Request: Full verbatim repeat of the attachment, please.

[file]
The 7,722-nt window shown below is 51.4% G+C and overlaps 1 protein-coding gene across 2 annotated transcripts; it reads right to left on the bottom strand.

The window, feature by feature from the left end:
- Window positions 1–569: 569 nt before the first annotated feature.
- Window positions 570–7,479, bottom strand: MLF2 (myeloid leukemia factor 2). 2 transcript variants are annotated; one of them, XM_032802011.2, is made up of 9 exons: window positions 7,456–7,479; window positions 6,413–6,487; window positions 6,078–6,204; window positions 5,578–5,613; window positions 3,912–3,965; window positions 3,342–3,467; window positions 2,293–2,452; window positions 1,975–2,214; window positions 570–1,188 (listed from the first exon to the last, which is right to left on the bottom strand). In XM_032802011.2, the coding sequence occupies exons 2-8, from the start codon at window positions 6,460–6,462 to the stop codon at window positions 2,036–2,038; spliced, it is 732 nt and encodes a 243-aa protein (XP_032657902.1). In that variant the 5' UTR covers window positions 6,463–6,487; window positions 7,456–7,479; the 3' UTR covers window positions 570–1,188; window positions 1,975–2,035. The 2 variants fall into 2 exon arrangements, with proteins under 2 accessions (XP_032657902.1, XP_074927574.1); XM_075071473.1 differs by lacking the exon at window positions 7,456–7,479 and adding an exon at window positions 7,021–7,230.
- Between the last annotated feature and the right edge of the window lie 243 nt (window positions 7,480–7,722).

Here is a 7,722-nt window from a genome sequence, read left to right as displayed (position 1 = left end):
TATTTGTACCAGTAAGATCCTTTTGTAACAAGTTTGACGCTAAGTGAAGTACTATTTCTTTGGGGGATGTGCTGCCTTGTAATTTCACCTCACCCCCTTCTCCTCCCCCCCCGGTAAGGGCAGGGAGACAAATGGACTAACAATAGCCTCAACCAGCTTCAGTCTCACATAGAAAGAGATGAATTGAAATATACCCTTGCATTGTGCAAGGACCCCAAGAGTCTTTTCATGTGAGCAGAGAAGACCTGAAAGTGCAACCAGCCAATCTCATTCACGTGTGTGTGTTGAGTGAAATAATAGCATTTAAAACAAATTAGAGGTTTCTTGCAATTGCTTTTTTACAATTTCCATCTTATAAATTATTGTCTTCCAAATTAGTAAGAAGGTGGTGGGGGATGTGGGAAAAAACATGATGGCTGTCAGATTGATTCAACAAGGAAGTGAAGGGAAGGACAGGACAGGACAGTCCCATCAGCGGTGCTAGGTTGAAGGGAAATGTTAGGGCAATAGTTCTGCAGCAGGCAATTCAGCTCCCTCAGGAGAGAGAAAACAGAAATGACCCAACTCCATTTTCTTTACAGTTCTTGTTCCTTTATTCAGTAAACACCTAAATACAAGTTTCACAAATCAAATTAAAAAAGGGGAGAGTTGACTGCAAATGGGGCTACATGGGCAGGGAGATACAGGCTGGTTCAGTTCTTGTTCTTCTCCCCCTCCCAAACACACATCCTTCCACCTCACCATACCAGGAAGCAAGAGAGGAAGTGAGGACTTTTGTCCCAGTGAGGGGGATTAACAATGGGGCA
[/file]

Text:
The 7,722-nt window shown below is 51.4% G+C and overlaps 1 protein-coding gene across 2 annotated transcripts; it reads right to left on the bottom strand.

The window, feature by feature from the left end:
- Window positions 1–569: 569 nt before the first annotated feature.
- Window positions 570–7,479, bottom strand: MLF2 (myeloid leukemia factor 2). 2 transcript variants are annotated; one of them, XM_032802011.2, is made up of 9 exons: window positions 7,456–7,479; window positions 6,413–6,487; window positions 6,078–6,204; window positions 5,578–5,613; window positions 3,912–3,965; window positions 3,342–3,467; window positions 2,293–2,452; window positions 1,975–2,214; window positions 570–1,188 (listed from the first exon to the last, which is right to left on the bottom strand). In XM_032802011.2, the coding sequence occupies exons 2-8, from the start codon at window positions 6,460–6,462 to the stop codon at window positions 2,036–2,038; spliced, it is 732 nt and encodes a 243-aa protein (XP_032657902.1). In that variant the 5' UTR covers window positions 6,463–6,487; window positions 7,456–7,479; the 3' UTR covers window positions 570–1,188; window positions 1,975–2,035. The 2 variants fall into 2 exon arrangements, with proteins under 2 accessions (XP_032657902.1, XP_074927574.1); XM_075071473.1 differs by lacking the exon at window positions 7,456–7,479 and adding an exon at window positions 7,021–7,230.
- Between the last annotated feature and the right edge of the window lie 243 nt (window positions 7,480–7,722).

Here is a 7,722-nt window from a genome sequence, read left to right as displayed (position 1 = left end):
TATTTGTACCAGTAAGATCCTTTTGTAACAAGTTTGACGCTAAGTGAAGTACTATTTCTTTGGGGGATGTGCTGCCTTGTAATTTCACCTCACCCCCTTCTCCTCCCCCCCCGGTAAGGGCAGGGAGACAAATGGACTAACAATAGCCTCAACCAGCTTCAGTCTCACATAGAAAGAGATGAATTGAAATATACCCTTGCATTGTGCAAGGACCCCAAGAGTCTTTTCATGTGAGCAGAGAAGACCTGAAAGTGCAACCAGCCAATCTCATTCACGTGTGTGTGTTGAGTGAAATAATAGCATTTAAAACAAATTAGAGGTTTCTTGCAATTGCTTTTTTACAATTTCCATCTTATAAATTATTGTCTTCCAAATTAGTAAGAAGGTGGTGGGGGATGTGGGAAAAAACATGATGGCTGTCAGATTGATTCAACAAGGAAGTGAAGGGAAGGACAGGACAGGACAGTCCCATCAGCGGTGCTAGGTTGAAGGGAAATGTTAGGGCAATAGTTCTGCAGCAGGCAATTCAGCTCCCTCAGGAGAGAGAAAACAGAAATGACCCAACTCCATTTTCTTTACAGTTCTTGTTCCTTTATTCAGTAAACACCTAAATACAAGTTTCACAAATCAAATTAAAAAAGGGGAGAGTTGACTGCAAATGGGGCTACATGGGCAGGGAGATACAGGCTGGTTCAGTTCTTGTTCTTCTCCCCCTCCCAAACACACATCCTTCCACCTCACCATACCAGGAAGCAAGAGAGGAAGTGAGGACTTTTGTCCCAGTGAGGGGGATTAACAATGGGGCA